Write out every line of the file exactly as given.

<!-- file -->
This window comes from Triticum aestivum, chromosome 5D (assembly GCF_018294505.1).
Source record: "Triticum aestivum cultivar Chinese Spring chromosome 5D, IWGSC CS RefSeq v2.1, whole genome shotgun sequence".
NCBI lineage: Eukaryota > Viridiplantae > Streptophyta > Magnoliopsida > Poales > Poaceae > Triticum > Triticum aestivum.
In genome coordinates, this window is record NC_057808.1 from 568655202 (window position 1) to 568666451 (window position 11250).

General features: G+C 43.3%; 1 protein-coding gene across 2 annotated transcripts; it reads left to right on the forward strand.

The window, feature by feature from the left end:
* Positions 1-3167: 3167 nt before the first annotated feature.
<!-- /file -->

This window comes from Triticum aestivum, chromosome 5D (assembly GCF_018294505.1).
Source record: "Triticum aestivum cultivar Chinese Spring chromosome 5D, IWGSC CS RefSeq v2.1, whole genome shotgun sequence".
NCBI lineage: Eukaryota > Viridiplantae > Streptophyta > Magnoliopsida > Poales > Poaceae > Triticum > Triticum aestivum.
In genome coordinates, this window is record NC_057808.1 from 568655202 (window position 1) to 568666451 (window position 11250).

General features: G+C 43.3%; 1 protein-coding gene across 2 annotated transcripts; it reads left to right on the forward strand.

The window, feature by feature from the left end:
* Positions 1-3167: 3167 nt before the first annotated feature.